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Re: [PATCH 7/8] xfs: fix fstrim offset calculations

To: Ben Myers <bpm@xxxxxxx>
Subject: Re: [PATCH 7/8] xfs: fix fstrim offset calculations
From: Dave Chinner <david@xxxxxxxxxxxxx>
Date: Wed, 28 Mar 2012 08:42:15 +1100
Cc: xfs@xxxxxxxxxxx
In-reply-to: <20120327204825.GB7762@xxxxxxx>
References: <1332393313-1955-1-git-send-email-david@xxxxxxxxxxxxx> <1332393313-1955-8-git-send-email-david@xxxxxxxxxxxxx> <20120327204825.GB7762@xxxxxxx>
User-agent: Mutt/1.5.21 (2010-09-15)
On Tue, Mar 27, 2012 at 03:48:25PM -0500, Ben Myers wrote:
> On Thu, Mar 22, 2012 at 04:15:12PM +1100, Dave Chinner wrote:
> > From: Dave Chinner <dchinner@xxxxxxxxxx>
> > 
> > xfs_ioc_fstrim() doesn't treat the incoming offset and length
> > correctly. It treats them as a filesystem block address, rather than
> > a disk address. This is wrong because the range passed in is a
> > linear representation , while the filesystem block address notiation
> > is a sparse representation. Hence we cannot convert the range direct
> > to filesystem block units and then use that for calculating the
> > range to trim.
> > 
> > While this sounds dangerous, the problem is limited to calculting
> > what AGs need to be trimmed. The code that calcuates the actual
> > ranges to trim gets the right result (i.e. only ever discards free
> > space), even though it uses the wrong ranges to limit what is
> > trimmed. Hence this is not a bug that endangers user data.
> Yep, I can see that the calculation of what we pass to blkdev_issue_discard()
> is correct and always a free extent.  I am having a hard time seeing the
> problem related to calculating which AGs to trim.  Can you give an example?

I don't have the debug traces anymore, but the problem is this
sort of thing. Take a 80MB filesystem with 4 AGs, each AG is 20MB,
which is ~5000 filesystem blocks. That means we need 13 bits to
store the block count per AG. i.e. agblklogi = 13. Now, the FSB
addressing format is sparse, and the calculation is this:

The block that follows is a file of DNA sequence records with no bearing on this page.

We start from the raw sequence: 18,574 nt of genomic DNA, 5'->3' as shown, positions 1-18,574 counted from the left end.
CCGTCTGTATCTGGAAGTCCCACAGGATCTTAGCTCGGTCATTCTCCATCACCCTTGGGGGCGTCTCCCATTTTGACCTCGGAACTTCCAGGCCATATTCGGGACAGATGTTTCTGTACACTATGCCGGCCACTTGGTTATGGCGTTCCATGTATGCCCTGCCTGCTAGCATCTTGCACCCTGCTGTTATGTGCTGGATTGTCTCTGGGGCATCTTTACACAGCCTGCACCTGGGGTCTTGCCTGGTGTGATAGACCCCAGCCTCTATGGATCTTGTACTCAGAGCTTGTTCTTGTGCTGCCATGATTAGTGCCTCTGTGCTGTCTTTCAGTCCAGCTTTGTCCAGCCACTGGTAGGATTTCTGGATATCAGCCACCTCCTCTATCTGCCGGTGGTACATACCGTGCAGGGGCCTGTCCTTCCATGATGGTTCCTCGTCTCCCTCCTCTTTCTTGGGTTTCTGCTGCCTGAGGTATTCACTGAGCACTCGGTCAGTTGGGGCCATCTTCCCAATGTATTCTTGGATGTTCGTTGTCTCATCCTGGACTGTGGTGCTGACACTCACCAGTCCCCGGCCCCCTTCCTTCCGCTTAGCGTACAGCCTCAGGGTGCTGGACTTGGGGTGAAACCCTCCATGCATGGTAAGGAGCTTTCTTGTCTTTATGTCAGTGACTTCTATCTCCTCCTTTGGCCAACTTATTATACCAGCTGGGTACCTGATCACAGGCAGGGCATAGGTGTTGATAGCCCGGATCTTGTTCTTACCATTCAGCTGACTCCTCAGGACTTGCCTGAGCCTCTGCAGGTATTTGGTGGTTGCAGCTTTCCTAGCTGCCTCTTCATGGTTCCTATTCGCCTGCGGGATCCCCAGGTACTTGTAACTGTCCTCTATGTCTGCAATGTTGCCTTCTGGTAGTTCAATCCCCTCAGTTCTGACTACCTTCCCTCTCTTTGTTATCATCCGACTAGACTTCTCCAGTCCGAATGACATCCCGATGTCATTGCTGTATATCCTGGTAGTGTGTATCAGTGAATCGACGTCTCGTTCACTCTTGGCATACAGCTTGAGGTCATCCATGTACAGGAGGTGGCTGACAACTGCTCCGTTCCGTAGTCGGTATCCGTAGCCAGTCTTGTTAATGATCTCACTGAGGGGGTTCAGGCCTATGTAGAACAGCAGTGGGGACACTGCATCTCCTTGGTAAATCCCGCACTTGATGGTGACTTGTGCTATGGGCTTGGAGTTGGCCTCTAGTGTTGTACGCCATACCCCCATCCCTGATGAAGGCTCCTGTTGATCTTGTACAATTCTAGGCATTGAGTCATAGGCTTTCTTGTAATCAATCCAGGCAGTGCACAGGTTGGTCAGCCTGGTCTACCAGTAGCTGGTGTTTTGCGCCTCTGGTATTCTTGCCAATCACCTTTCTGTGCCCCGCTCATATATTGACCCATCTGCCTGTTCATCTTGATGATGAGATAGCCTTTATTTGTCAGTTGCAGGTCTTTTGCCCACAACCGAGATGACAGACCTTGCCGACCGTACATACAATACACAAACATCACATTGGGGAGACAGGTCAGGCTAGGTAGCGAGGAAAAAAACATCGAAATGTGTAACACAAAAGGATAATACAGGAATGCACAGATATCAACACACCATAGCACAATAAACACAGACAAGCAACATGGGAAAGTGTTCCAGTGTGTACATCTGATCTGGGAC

FSBNO = (AGNO << agblklog) | AGBNO

Note the terminology? FSBNO != FSB. FSB is just a range converted to
filesystem block units. FSBNO is the filesystem block number, an

         offset                                  offset + length
  range:    0                                           80MB
  daddr:    0                                          160k
  FSB:      0                                           20k

  AG:       +----------+----------+----------+----------+
                 0          1          2          3
  AGBNO:    0         5k
                       0         5k
                                  0         5k
                                             0         5k
  FSBNO:   0          5k
                       8k       13k
                                  16k      21k
                                             24k       29k

IOWs, the FSBNO range looks like this:

            +----------+   +----------+   +----------+   +----------+
            0         5k   8k       13k   16k      21k   24k      29k

And there are regions that are simple invalid (the empty, sparse
bits). This is done to make all the mathematics easy within each AG
as you can convert from the FSBNO straight to the AGBNO (and vice
versa) without needing to know the address of the first block of the
AG. It means it is easy for AGs to manage their own space without
needing to care about where they exist in the larger disk address
space - that is complete abstracted away from the internal freespace
and inode management as they all use AGBNO notation ot reference
blocks within the AG.

As a result, the FSBNO range of the filesystem is quite a bit larger
than the FSB range of the filesystem. So, if we trim a byte range of
0 to 80MB, but treat that as a FSBNO and then convert it to an AGNO,
80MB = 20k FSBs = AG 2.

Hence rather than trimming the entire range of AGs (0-3), we trim
0-2. Hence we need to convert the byte range to a daddr range, and
from there extract the AGNO according to FSBNO encoding.


Dave Chinner

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